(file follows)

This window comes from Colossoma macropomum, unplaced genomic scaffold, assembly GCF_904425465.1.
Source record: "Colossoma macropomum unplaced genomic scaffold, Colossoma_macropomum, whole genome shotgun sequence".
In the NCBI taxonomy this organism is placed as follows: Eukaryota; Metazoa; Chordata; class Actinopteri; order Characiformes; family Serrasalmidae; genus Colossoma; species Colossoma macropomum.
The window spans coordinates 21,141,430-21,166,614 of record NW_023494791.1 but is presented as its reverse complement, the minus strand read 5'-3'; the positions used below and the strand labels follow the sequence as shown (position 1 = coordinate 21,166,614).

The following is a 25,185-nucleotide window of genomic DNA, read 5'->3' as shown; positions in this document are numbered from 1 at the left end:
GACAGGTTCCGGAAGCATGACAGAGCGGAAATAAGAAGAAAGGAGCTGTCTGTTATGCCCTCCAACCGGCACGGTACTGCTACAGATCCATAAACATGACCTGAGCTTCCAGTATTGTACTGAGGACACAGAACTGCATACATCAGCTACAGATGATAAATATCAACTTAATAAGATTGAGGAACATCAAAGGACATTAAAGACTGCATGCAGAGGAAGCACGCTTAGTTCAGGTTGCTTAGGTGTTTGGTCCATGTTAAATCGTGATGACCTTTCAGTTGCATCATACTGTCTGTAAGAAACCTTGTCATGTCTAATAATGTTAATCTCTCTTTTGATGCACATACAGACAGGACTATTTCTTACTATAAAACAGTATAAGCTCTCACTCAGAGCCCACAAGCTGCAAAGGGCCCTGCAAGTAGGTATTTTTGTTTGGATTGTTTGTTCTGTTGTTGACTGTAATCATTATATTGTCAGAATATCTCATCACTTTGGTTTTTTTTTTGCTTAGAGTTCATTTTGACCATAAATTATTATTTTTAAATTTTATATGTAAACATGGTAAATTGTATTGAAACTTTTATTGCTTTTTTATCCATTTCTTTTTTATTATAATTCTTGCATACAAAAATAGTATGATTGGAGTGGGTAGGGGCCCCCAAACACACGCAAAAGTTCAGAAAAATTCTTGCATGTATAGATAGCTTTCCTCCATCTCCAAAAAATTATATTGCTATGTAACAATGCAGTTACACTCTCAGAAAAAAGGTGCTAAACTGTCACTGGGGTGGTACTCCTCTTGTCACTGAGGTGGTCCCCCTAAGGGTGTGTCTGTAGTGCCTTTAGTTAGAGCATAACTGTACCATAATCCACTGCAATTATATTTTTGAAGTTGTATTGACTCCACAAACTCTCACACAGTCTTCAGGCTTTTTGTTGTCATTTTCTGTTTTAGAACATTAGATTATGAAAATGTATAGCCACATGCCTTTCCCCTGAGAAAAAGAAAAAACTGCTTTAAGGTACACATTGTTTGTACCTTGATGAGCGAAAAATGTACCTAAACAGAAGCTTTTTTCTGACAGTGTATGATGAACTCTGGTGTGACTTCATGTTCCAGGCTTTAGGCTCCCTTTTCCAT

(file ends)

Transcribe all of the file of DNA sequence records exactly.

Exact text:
This window comes from Colossoma macropomum, unplaced genomic scaffold, assembly GCF_904425465.1.
Source record: "Colossoma macropomum unplaced genomic scaffold, Colossoma_macropomum, whole genome shotgun sequence".
In the NCBI taxonomy this organism is placed as follows: Eukaryota; Metazoa; Chordata; class Actinopteri; order Characiformes; family Serrasalmidae; genus Colossoma; species Colossoma macropomum.
The window spans coordinates 21,141,430-21,166,614 of record NW_023494791.1 but is presented as its reverse complement, the minus strand read 5'-3'; the positions used below and the strand labels follow the sequence as shown (position 1 = coordinate 21,166,614).

The following is a 25,185-nucleotide window of genomic DNA, read 5'->3' as shown; positions in this document are numbered from 1 at the left end:
GACAGGTTCCGGAAGCATGACAGAGCGGAAATAAGAAGAAAGGAGCTGTCTGTTATGCCCTCCAACCGGCACGGTACTGCTACAGATCCATAAACATGACCTGAGCTTCCAGTATTGTACTGAGGACACAGAACTGCATACATCAGCTACAGATGATAAATATCAACTTAATAAGATTGAGGAACATCAAAGGACATTAAAGACTGCATGCAGAGGAAGCACGCTTAGTTCAGGTTGCTTAGGTGTTTGGTCCATGTTAAATCGTGATGACCTTTCAGTTGCATCATACTGTCTGTAAGAAACCTTGTCATGTCTAATAATGTTAATCTCTCTTTTGATGCACATACAGACAGGACTATTTCTTACTATAAAACAGTATAAGCTCTCACTCAGAGCCCACAAGCTGCAAAGGGCCCTGCAAGTAGGTATTTTTGTTTGGATTGTTTGTTCTGTTGTTGACTGTAATCATTATATTGTCAGAATATCTCATCACTTTGGTTTTTTTTTTGCTTAGAGTTCATTTTGACCATAAATTATTATTTTTAAATTTTATATGTAAACATGGTAAATTGTATTGAAACTTTTATTGCTTTTTTATCCATTTCTTTTTTATTATAATTCTTGCATACAAAAATAGTATGATTGGAGTGGGTAGGGGCCCCCAAACACACGCAAAAGTTCAGAAAAATTCTTGCATGTATAGATAGCTTTCCTCCATCTCCAAAAAATTATATTGCTATGTAACAATGCAGTTACACTCTCAGAAAAAAGGTGCTAAACTGTCACTGGGGTGGTACTCCTCTTGTCACTGAGGTGGTCCCCCTAAGGGTGTGTCTGTAGTGCCTTTAGTTAGAGCATAACTGTACCATAATCCACTGCAATTATATTTTTGAAGTTGTATTGACTCCACAAACTCTCACACAGTCTTCAGGCTTTTTGTTGTCATTTTCTGTTTTAGAACATTAGATTATGAAAATGTATAGCCACATGCCTTTCCCCTGAGAAAAAGAAAAAACTGCTTTAAGGTACACATTGTTTGTACCTTGATGAGCGAAAAATGTACCTAAACAGAAGCTTTTTTCTGACAGTGTATGATGAACTCTGGTGTGACTTCATGTTCCAGGCTTTAGGCTCCCTTTTCCAT